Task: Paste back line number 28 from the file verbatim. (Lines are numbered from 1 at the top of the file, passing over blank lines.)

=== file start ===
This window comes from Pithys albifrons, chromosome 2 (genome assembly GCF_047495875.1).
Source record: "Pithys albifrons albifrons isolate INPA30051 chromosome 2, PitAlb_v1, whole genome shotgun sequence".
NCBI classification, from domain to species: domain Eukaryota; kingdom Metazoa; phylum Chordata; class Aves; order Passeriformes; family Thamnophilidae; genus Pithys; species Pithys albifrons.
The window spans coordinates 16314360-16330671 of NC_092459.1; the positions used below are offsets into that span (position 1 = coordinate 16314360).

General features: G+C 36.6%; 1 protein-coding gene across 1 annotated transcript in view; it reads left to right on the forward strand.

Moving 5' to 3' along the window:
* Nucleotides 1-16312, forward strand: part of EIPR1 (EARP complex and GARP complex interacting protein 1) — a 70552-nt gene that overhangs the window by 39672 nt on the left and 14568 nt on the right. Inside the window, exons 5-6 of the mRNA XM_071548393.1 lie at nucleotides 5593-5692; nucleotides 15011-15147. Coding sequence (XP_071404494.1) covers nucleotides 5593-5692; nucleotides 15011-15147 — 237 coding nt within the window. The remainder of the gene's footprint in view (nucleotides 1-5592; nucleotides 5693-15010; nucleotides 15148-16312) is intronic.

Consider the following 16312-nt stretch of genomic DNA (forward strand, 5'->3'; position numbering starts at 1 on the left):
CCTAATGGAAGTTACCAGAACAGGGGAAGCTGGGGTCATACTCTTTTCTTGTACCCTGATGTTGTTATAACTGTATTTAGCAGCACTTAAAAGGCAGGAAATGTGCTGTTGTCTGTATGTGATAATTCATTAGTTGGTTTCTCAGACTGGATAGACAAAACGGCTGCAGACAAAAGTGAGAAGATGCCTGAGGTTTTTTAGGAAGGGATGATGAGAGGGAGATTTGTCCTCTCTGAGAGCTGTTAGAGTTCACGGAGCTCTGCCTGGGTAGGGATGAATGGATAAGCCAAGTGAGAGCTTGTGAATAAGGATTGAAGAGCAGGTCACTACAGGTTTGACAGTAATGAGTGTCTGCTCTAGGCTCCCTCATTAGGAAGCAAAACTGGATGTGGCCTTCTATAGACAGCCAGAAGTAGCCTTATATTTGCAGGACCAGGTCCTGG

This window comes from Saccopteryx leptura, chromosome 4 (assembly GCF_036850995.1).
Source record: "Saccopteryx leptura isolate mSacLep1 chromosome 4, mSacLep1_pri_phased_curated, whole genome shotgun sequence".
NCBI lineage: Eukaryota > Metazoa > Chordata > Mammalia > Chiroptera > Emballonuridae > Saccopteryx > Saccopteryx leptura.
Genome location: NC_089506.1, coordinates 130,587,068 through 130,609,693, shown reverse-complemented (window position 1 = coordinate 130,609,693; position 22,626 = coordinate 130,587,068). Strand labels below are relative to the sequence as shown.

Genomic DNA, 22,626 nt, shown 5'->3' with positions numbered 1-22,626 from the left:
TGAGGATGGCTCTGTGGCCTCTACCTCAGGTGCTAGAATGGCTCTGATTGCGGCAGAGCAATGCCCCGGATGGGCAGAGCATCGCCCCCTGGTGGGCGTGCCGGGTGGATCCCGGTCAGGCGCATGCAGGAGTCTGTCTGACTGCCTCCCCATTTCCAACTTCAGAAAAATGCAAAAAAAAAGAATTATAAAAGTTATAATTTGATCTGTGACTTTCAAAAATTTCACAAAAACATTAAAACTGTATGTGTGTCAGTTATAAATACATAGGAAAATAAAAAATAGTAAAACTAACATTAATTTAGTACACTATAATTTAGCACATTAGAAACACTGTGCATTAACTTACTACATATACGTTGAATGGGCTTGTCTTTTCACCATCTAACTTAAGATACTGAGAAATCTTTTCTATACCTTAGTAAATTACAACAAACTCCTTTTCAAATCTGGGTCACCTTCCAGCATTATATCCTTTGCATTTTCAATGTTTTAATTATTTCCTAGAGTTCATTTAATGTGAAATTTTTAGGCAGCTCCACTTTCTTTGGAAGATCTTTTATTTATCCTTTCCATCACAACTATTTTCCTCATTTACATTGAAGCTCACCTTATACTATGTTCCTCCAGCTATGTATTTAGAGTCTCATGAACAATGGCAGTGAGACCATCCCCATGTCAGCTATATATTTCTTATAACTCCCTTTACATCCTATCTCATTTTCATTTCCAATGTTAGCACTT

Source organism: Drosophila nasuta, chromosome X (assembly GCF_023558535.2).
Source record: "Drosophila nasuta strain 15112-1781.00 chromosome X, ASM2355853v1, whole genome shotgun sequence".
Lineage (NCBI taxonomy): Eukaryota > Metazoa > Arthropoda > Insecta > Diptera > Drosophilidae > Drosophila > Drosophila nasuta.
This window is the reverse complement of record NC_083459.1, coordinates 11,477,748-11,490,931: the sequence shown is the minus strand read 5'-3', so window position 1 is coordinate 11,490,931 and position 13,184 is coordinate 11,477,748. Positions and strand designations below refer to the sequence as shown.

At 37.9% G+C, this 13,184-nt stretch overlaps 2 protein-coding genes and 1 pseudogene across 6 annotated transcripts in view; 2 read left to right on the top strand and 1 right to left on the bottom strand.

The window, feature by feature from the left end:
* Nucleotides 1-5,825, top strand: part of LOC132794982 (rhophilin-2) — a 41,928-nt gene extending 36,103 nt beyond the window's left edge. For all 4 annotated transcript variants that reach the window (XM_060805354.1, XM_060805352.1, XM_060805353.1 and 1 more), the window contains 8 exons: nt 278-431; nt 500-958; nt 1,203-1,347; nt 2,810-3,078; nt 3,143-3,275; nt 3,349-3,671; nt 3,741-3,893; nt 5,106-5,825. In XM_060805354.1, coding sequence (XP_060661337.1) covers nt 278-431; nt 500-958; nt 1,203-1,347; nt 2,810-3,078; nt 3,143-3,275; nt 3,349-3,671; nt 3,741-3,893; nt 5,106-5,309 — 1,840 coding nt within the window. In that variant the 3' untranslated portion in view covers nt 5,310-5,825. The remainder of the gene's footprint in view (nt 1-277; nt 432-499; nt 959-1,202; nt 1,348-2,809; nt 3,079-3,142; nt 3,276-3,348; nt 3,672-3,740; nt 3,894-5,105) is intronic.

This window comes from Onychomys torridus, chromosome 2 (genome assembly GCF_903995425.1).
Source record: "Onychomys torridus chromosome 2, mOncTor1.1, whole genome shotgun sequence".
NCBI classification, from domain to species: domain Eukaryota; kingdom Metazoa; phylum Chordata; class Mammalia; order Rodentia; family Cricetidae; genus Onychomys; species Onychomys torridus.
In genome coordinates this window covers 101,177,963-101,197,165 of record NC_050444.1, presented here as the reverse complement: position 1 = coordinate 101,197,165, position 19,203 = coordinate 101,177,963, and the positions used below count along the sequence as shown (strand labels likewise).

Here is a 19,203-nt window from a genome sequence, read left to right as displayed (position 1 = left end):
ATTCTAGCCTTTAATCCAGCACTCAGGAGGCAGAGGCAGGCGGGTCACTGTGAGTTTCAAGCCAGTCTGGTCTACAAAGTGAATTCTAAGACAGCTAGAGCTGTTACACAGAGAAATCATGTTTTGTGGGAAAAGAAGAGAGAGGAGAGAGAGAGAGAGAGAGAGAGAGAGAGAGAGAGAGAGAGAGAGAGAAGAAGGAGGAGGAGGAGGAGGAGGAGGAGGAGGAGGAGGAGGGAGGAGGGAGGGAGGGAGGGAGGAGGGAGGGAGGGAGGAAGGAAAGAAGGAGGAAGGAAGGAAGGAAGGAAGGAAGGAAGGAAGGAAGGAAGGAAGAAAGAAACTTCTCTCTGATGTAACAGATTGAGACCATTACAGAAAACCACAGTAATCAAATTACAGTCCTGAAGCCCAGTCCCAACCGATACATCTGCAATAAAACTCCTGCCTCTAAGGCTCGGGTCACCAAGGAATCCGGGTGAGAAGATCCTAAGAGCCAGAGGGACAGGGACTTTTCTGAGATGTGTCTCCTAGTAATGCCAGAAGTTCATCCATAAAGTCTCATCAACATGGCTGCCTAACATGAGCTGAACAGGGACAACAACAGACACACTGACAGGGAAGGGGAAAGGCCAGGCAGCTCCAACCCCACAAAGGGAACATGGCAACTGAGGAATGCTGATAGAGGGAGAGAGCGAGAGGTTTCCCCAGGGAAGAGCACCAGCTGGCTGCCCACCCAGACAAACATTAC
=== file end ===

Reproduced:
ATTCTAGCCTTTAATCCAGCACTCAGGAGGCAGAGGCAGGCGGGTCACTGTGAGTTTCAAGCCAGTCTGGTCTACAAAGTGAATTCTAAGACAGCTAGAGCTGTTACACAGAGAAATCATGTTTTGTGGGAAAAGAAGAGAGAGGAGAGAGAGAGAGAGAGAGAGAGAGAGAGAGAGAGAGAGAGAGAGAGAAGAAGGAGGAGGAGGAGGAGGAGGAGGAGGAGGAGGAGGAGGGAGGAGGGAGGGAGGGAGGGAGGAGGGAGGGAGGGAGGAAGGAAAGAAGGAGGAAGGAAGGAAGGAAGGAAGGAAGGAAGGAAGGAAGGAAGGAAGAAAGAAACTTCTCTCTGATGTAACAGATTGAGACCATTACAGAAAACCACAGTAATCAAATTACAGTCCTGAAGCCCAGTCCCAACCGATACATCTGCAATAAAACTCCTGCCTCTAAGGCTCGGGTCACCAAGGAATCCGGGTGAGAAGATCCTAAGAGCCAGAGGGACAGGGACTTTTCTGAGATGTGTCTCCTAGTAATGCCAGAAGTTCATCCATAAAGTCTCATCAACATGGCTGCCTAACATGAGCTGAACAGGGACAACAACAGACACACTGACAGGGAAGGGGAAAGGCCAGGCAGCTCCAACCCCACAAAGGGAACATGGCAACTGAGGAATGCTGATAGAGGGAGAGAGCGAGAGGTTTCCCCAGGGAAGAGCACCAGCTGGCTGCCCACCCAGACAAACATTAC